The Protective Role of a Unique Tissue Detachment on Root Cap Cells in a Strong Aluminum-Resistant Tree Acacia mangium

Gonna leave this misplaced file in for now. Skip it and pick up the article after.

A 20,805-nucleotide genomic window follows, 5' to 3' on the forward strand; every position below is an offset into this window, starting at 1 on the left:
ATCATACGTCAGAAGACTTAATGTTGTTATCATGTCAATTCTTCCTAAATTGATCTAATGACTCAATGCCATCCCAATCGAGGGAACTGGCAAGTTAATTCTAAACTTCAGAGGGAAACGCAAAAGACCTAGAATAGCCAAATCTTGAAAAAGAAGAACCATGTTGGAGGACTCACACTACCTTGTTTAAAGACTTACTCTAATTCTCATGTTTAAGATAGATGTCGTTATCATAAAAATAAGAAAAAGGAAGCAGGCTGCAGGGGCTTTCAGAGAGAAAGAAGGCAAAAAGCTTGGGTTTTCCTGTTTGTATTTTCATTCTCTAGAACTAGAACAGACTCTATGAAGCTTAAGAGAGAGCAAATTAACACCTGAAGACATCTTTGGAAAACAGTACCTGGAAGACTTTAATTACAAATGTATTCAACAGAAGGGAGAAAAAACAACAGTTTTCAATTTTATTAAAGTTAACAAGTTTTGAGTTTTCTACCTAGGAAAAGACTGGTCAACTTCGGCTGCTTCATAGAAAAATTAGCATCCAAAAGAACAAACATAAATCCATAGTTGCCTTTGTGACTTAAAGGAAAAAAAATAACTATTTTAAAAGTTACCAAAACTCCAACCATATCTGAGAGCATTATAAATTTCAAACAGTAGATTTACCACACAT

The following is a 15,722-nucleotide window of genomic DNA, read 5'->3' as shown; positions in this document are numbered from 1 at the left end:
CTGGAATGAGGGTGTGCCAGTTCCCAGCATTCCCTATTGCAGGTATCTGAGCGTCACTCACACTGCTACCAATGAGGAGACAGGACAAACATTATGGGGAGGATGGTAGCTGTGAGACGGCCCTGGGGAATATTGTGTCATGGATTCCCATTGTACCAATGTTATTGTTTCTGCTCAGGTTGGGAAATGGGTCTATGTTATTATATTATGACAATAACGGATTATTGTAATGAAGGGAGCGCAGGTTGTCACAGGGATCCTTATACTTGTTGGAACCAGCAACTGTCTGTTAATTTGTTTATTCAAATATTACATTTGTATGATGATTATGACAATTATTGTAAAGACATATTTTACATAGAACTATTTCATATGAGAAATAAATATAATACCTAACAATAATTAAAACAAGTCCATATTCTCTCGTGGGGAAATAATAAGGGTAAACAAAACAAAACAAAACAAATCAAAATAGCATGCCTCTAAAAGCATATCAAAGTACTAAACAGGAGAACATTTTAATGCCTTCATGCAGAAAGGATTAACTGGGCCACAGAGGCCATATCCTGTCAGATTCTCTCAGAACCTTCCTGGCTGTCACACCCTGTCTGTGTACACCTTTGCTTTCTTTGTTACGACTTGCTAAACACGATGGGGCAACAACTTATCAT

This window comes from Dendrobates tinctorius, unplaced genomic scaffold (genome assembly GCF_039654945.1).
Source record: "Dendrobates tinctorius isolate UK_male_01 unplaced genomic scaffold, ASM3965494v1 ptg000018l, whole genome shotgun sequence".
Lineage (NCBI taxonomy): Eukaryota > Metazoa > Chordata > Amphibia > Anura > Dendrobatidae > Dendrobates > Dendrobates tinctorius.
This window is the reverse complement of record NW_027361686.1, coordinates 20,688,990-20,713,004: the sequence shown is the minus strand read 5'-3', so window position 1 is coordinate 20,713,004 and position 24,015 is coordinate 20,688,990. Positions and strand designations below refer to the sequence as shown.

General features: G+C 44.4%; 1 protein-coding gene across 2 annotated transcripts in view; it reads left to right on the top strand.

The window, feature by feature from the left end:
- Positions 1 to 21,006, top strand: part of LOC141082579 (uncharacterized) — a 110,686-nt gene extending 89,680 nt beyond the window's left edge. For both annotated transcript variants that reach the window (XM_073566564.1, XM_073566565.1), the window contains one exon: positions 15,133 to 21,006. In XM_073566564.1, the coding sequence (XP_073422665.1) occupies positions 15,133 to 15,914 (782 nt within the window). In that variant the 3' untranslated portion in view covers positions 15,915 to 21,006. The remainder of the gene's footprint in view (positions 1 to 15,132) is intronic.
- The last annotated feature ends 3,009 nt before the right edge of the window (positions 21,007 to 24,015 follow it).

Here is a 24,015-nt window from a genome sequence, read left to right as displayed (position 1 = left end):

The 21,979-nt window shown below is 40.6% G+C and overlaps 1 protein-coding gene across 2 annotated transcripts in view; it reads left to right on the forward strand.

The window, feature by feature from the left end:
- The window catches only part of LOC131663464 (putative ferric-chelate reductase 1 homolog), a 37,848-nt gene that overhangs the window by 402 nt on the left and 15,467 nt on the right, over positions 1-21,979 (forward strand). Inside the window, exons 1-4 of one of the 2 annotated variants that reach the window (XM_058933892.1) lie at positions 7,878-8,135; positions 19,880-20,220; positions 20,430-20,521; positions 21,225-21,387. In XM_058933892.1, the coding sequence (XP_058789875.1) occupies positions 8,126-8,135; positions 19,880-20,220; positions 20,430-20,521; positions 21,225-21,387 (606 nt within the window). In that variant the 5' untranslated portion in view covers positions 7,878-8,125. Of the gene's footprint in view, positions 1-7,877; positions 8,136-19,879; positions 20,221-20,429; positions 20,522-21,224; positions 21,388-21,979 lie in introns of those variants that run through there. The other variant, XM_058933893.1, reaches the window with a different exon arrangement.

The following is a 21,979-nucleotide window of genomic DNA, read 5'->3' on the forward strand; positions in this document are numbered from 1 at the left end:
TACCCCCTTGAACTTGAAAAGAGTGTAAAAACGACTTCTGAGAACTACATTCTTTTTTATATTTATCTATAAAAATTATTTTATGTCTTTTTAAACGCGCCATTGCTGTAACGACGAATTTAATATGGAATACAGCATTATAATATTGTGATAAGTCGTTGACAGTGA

Acacia mangium Willd. is a highly Al-resistant leguminous tree with modest organic anion exudation from roots. We have recently found the root apices of A. mangium to be surrounded by detached tissues with a unique structure under hydroponic conditions. To understand high Al tolerance mechanisms, we examined the roles of a cap-like structure on the Al-resistant root growth in A. mangium. The structures were autonomously sloughed off the root, and redeveloped within a week. Al only slightly inhibited the elongation of roots both with or without a cap-like structure. However, the removal of a root caplike structure facilitated Al-inducible root bending that only occurs immediately after the exposure. This facilitated root curving appears to be a major factor in slight enhancement in Al-induced root elongation inhibition in roots without a cap-like structure. The anchor position of a whole root cap-like structure to the root was limited to the columella cap region, where their connection became more rigid with longer Al-exposure periods. These results suggest that cap-like structures around the root may play a role in protecting root cap cells from the immediate impact of Al.